Virtual town hall outlines beginning steps to redefining community policing in Columbia
COLUMBIA – The call to improve community policing is on the rise, especially in the wake of nationwide protests after the killing of George Floyd while in police custody.
In Columbia, a virtual town hall brought together community and law enforcement leaders to discuss beginning steps. Columbia Police Chief Geoff Jones, interim University of Missouri Police Chief Brian Weimer and Lt. Michael Hestir, who serves as the training and recruitment supervisor for the Columbia Police Department, attended.
Boone County Sheriff, Dwayne Carey, declined his invite to the town hall, according to organizers.
One organizer said the instruction given to officers needs to call for anti-racist policing.
"That's, at the end of the day, what this conversations really about," said Traci Wilson-Kleekamp, an organizer with Race Matters, Friends. "We want to have anti-racist policing, we want to have anti-racist officers, we want to be treated like human beings in our community and that's not happening yet."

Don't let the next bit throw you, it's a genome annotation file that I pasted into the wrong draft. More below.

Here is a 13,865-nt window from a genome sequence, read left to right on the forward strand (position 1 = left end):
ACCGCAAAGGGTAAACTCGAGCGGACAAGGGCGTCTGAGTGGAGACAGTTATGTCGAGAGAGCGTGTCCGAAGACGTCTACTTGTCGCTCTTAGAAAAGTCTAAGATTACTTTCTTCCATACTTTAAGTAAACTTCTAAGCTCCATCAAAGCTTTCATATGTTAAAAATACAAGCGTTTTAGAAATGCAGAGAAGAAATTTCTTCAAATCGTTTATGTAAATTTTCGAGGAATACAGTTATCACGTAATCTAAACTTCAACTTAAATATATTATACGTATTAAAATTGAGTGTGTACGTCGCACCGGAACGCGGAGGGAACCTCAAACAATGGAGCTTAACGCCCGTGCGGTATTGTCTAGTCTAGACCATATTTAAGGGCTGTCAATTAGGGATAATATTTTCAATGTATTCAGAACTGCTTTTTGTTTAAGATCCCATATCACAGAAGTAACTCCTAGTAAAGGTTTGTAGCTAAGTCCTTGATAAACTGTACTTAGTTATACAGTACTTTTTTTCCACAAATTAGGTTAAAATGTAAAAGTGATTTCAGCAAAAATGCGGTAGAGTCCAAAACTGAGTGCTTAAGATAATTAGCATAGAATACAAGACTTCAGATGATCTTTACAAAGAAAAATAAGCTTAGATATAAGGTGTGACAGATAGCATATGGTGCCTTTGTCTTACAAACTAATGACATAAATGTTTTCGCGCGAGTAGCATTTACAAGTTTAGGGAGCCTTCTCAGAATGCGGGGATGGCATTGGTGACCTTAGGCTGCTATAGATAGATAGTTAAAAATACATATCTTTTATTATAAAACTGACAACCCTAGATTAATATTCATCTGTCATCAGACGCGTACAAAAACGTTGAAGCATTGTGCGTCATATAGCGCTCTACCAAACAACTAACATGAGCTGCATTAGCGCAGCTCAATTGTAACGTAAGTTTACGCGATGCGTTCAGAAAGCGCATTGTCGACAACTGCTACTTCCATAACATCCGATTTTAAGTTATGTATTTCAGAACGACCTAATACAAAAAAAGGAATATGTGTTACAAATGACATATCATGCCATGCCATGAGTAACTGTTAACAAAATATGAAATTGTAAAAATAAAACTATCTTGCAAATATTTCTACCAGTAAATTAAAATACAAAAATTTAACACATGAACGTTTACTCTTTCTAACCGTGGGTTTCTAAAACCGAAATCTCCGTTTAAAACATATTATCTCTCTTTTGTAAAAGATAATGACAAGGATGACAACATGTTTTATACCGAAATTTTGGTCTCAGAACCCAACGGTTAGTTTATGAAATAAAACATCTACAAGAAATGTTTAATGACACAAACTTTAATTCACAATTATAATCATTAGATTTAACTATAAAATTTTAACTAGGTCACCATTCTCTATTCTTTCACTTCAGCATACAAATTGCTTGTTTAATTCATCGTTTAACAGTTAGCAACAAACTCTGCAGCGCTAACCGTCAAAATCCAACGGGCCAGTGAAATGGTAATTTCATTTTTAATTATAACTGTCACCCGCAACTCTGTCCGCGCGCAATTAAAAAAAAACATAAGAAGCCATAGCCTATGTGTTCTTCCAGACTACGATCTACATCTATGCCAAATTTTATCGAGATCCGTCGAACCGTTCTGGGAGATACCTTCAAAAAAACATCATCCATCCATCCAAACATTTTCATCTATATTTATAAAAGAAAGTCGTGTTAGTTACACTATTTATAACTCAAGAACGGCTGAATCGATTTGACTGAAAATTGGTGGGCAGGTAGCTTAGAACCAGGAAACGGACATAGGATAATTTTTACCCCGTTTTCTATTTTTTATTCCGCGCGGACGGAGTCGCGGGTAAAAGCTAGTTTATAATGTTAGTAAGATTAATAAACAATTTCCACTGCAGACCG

Wilson-Kleekamp added that traffic stop data is a good indicator of whether a community is over-policed.
"I would say the police stops show that is a very ineffective use of police staffing and the cost, in terms of building mistrust, is tremendous," she added.
Chief Jones said his department moved to only conduct traffic stops for moving violations at the beginning of the pandemic.
In late June, the City of Columbia hired an outside consultant, Kylar Broadus, to examine racial disparities in policing in the city.